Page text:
Drycleaners are emerging as a niche for industrial laundry-equipment manufacturers and distributors, since a growing percentage of items funneled through progressive plants are now wetcleaned — often with superior results.
The industry is searching for safer cleaning alternatives, having been hammered by environmental regulations on the use of perchloroethylene, rising insurance premiums and increasing labor costs, says Mike (Stucky) Szczotka of Eagle Star Equipment in Troy, Mich.
Among Eagle Star’s customers is Huntington Cleaners in nearby Huntington Woods, Mich., the launching pad for the Certified Restoration Drycleaning Network (CRDN), an international organization of drycleaners specializing in restoration work after floods, fires and other disasters. CRDN works with insurers to restore damaged items from homes and businesses, saving about 84% over full replacement costs.
Surprisingly, CRDN does the lion’s share — 60% — of restoration work using professional wetcleaning techniques. “Wetcleaning is more effective than drycleaning on heavy odors and removing contaminants,” says Wayne Wudyka, cofounder and COO.
CRDN affiliates inventory, track, clean and store items until they can be returned to damaged homes and businesses, offering a money-back guarantee on their work. Since Szczotka introduced Wudyka and his business partner, Jeff Snyder, Eagle Star has outfitted Huntington and other CRDN affiliates with high-performance, soft-mount washer-extractors, drying tumblers and flatwork ironers, along with a variety of drycleaning equipment.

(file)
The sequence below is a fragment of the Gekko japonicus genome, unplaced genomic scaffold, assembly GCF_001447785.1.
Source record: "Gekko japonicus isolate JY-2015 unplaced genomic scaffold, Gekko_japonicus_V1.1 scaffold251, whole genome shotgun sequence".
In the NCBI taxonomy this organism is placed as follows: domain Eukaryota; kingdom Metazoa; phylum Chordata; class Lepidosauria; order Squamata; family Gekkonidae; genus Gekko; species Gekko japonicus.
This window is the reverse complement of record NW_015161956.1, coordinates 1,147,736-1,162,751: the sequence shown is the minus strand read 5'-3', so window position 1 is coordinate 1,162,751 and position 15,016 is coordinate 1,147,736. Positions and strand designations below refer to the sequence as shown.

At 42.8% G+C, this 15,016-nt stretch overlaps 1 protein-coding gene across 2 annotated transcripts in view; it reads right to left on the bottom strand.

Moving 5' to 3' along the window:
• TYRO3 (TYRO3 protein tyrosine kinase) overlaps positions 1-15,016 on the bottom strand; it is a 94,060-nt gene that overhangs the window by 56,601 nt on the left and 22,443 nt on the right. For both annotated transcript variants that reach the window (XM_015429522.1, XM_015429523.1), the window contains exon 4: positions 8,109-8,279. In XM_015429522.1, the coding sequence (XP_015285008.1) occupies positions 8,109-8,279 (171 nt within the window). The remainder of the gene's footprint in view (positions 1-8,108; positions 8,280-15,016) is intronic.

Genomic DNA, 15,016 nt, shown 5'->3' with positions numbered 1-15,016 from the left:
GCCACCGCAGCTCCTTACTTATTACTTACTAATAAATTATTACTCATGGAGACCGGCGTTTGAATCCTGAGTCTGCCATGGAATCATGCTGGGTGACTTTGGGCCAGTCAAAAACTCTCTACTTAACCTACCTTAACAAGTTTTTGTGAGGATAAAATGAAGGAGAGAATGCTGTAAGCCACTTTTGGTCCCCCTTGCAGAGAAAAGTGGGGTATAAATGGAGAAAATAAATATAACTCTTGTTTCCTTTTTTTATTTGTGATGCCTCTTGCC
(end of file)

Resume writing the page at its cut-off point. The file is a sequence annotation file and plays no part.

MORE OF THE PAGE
Wetcleaning appeals to drycleaners because it’s a safe, effective and profitable alternative to solvent processes. The U.S. Environmental Protection Agency (EPA) concurs. “Properly trained, professional cleaners are now able to successfully wetclean most garments that are typically drycleaned,” an EPA report says.
The key to effective cleaning is programmable laundry equipment and the appropriate detergents and chemicals. “The name of the game is having programmable equipment, being able to modify cycles and using proper chemistry at the right water temperature,” Szczotka says. “We can control all of that with high-performance products.”
Chemical distributors work with drycleaners to program washers for many items — wool sweaters, silks and more — using a variety of chemicals for superior results, Szczotka says. “There’s new chemistry out there that allows us to
wetclean an Armani suit.”
Huntington has grown from a 2,200-sq.-ft. storefront to a 13,000-sq.-ft. facility since spearheading CRDN, and Eagle Star has redesigned its plant five times in 13 years to accommodate the growth. “Every piece of equipment came from Mike,” Wudyka says. “He’s very proactive in terms of plant design to facilitate our growth. Otherwise, growth would have been limited. We buy anything Mike tells us to buy.”
At Huntington, Szczotka recommended soft-mount, high-speed washer-extractors from Continental Girbau for productivity and flexibility. Thanks to the soft-mount design, Wudyka says, maximizing production and relocating machines was simple.
“We’re constantly challenged with reconfiguring space,” he says. “I like the soft-mount, so we aren’t digging foundations. The additional extract cuts drying times down, which is also key.”
New profits are another benefit of wetcleaning, Szczotka adds. “It’s less labor and double the money to do a polo shirt,” he says. And new tensioning finishing equipment makes finishing wetcleaned items — traditionally a problem on structured items such as suits — less time-consuming.
For drycleaners who use perc, achieving compliance can drain profits by inflating costs for liability insurance, permitting fees, hazardous-waste fees and equipment upgrades. And even if your operation never faces the possibility of contamination cleanup, it costs valuable time to learn the regulations and achieve compliance.
That’s why so many new solutions are being introduced in the drycleaning industry, Szczotka says. And thanks to new chemicals, programmable laundry equipment and new finishing technologies, wetcleaning will continue to gain favor with drycleaners interested in boosting profits.
Have a question or comment? E-mail our editor Dave Davis at [email protected] .